The United Way of America is the trade association for 2,100 United Way charity groups around the country and does not, as was incorrectly reported yesterday, have any role in distributing donations by federal workers to the Combined Federal Campaign.

President Reagan has signed an executive order that is expected to greatly expand the role of the United Way of America in distributing much of the $87 million donated annually by federal workers to the Combined Federal Campaign.

The order, less sweeping than a controversial draft proposed by the Office of Personnel Management, was hailed as "good news and bad news" by other charity groups.

While they are concerned about United Way's growing influence, they had feared the White House was about to announce stiffer eligibility standards aimed at prohibiting contributions to public interest and social action organizations, including abortion service and legal defense agencies.

The order, signed Tuesday and announced yesterday, contains none of the tougher eligibility requirements sought by OPM director Donald J. Devine. Instead, the president has left it to OPM to establish the criteria for determining what organizations may participate in the CFC.

OPM said it expected to issue specific eligibility regulations within a week or 10 days. And an OPM official indicated yesterday that the new regulations may include some restrictions originally sought by Devine.

The agency also was given the authority to name a local CFC organization that would be principally in charge of the charity drives in each of 540 individual CFC operations nationwide. In a previous memorandum, Devine has already indicated that he wants to turn over most of CFC's management to the United Way, which receives the bulk of the charitable contributions made by federal employes.

The campaign collects more than $87 million each year, including more than $12 million in the Washington area for such charities as United Way, CARE, Planned Parenthood, the NAACP Legal Defense Fund and hundreds of other national and local social aid groups.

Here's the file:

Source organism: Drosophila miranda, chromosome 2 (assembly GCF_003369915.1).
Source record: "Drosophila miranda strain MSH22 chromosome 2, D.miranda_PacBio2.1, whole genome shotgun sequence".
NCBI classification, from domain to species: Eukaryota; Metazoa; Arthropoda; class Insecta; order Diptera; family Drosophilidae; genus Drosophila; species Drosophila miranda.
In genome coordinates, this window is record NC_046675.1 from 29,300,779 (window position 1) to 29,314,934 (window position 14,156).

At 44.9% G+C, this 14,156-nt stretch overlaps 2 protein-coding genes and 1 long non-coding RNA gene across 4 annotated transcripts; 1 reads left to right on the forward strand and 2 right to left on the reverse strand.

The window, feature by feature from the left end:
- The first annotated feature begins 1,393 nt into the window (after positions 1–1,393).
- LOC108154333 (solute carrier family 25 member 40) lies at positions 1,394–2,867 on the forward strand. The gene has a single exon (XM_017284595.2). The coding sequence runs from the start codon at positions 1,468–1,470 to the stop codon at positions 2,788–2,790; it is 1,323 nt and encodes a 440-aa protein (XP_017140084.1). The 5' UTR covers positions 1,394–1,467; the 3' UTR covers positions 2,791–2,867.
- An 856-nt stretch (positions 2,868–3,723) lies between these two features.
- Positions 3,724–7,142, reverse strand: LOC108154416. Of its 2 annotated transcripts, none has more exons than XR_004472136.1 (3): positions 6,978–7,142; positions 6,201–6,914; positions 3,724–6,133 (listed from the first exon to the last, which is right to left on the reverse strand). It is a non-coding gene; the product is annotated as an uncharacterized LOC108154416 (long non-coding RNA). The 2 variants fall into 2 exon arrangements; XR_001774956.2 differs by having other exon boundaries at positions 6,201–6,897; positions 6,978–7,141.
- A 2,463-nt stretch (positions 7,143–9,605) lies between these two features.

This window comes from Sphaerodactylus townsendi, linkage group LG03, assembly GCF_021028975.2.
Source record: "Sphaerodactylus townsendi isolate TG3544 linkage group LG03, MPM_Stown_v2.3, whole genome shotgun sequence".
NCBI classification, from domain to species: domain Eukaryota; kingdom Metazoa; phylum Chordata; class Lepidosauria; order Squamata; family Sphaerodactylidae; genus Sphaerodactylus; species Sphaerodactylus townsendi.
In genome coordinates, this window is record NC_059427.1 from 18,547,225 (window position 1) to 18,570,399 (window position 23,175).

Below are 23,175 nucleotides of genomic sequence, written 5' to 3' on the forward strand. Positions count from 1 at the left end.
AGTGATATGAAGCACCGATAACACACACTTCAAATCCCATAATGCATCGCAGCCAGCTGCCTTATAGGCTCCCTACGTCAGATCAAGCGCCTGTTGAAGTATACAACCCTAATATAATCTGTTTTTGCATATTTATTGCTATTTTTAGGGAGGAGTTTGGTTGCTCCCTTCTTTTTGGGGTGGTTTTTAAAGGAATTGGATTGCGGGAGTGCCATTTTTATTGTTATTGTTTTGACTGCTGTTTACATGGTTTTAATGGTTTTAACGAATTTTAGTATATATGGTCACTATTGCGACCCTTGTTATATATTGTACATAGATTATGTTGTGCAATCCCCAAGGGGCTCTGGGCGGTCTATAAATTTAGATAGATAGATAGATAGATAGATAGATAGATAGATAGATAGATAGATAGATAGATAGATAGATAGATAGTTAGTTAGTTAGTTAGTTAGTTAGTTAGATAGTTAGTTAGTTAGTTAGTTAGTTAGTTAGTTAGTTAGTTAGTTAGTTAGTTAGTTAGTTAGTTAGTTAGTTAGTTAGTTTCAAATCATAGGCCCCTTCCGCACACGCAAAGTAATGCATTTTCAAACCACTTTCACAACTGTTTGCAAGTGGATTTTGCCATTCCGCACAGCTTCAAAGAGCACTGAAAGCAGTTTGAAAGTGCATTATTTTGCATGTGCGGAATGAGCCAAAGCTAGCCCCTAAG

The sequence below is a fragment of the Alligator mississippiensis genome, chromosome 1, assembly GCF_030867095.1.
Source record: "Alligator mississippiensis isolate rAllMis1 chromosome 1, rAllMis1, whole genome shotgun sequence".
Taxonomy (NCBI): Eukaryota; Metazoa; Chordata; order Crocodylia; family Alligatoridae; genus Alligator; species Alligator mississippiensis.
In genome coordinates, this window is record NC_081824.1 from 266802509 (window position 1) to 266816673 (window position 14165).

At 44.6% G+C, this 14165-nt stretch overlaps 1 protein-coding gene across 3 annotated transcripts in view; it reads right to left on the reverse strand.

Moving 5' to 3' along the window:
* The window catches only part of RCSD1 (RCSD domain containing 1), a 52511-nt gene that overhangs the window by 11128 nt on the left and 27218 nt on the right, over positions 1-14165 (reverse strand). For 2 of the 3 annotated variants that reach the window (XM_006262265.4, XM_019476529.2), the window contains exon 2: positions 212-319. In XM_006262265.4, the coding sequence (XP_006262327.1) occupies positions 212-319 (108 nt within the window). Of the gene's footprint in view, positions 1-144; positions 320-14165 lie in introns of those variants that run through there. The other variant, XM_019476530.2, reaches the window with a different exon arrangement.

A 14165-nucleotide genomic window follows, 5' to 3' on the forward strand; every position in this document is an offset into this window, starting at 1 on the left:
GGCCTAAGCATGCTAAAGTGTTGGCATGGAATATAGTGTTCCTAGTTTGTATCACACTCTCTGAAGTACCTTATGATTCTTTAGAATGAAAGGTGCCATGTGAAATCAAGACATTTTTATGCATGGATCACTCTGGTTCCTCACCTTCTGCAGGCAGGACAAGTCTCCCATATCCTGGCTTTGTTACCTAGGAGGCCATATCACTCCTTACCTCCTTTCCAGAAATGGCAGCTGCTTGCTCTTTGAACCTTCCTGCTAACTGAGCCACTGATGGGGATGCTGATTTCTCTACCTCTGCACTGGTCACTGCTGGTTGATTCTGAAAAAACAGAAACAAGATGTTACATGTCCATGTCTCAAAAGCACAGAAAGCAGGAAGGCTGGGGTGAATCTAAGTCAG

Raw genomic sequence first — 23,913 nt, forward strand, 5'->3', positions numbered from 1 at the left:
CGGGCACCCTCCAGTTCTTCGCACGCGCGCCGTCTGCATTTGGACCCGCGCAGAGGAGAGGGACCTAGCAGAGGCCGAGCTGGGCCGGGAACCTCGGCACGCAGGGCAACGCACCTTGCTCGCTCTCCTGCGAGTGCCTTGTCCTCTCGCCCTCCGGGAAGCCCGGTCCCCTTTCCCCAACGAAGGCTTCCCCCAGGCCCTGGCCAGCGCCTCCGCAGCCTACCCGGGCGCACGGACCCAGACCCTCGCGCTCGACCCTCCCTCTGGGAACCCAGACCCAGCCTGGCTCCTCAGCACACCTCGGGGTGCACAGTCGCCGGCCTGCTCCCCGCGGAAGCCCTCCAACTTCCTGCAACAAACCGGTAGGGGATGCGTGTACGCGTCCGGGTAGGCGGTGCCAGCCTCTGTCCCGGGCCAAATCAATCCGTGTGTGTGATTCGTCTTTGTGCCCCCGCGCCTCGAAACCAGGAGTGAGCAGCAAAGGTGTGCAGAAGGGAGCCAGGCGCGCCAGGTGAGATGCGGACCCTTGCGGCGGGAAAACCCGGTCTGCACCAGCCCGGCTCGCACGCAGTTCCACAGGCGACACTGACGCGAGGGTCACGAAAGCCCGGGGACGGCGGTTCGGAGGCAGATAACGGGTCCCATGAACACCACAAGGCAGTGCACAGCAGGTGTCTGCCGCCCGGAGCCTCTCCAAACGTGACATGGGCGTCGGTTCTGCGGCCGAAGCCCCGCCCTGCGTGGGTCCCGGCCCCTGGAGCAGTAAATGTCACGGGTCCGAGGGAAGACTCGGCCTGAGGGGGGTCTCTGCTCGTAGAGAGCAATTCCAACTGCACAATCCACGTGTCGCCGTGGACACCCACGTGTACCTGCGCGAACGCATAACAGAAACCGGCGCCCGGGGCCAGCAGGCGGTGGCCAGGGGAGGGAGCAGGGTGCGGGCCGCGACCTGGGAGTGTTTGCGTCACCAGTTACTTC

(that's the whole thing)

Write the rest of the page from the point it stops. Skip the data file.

Several charity groups expressed relief yesterday that the president had spurned Devine's initial proposal to curb eligibility.

"It's a far better version than what we've been looking at for the past few months," said Richard Leary, director of the International Service Agencies, a group of 15 overseas health and welfare organizations.

The issue of who becomes eligible to receive donations from the federal campaign and the method by which funds are distributed has provoked some rather uncharitable fighting among groups in recent years. Several have successfully sued in the courts to open up the CFC to wider participation.

The groups also want a greater role in deciding how to divide up money that is given to the CFC but not designated for any particular charity. About 54 percent of the contributions are made in this fashion.

United Way has been criticized for using its CFC clout with OPM to stop other groups from coming into the campaign and to hang onto the lion's share of the undesignated funds, a criticism United Way rejects.

"I hope United Way is given more authority," Oral Suer, executive director of the United Way of the National Capital Area, said yesterday. "There should be more authority -- we're the area's largest charity."

Most of the charity groups surveyed yesterday seemed to grudgingly accept that United Way would be given greater CFC control by OPM. What has most of them worried now are the about-to-be published OPM regulations, which some groups said they feared would resurrect some of Devine's proposed restrictions.

While charity groups took credit for mounting a persuasive lobbying campaign against Devine's initial proposal, some conceded that the issue may have become so controversial that the White House "didn't want to take the heat" and passed the problem on to OPM.

OPM's general counsel, Joseph Morris, said yesterday that Reagan's order actually would give the agency more flexibility to regulate the types of charities allowed to participate in the campaign and the distribution formula. He added it would be fair to say that many of Devine's original proposals could turn up in the new regulations.

An aide to Rep. Patricia Schroeder (D-Colo.), who opposed Devine's draft order, warned yesterday that the OPM director probably will try to issue stricter regulations. These, he predicted, would be challenged in court "and OPM won't win."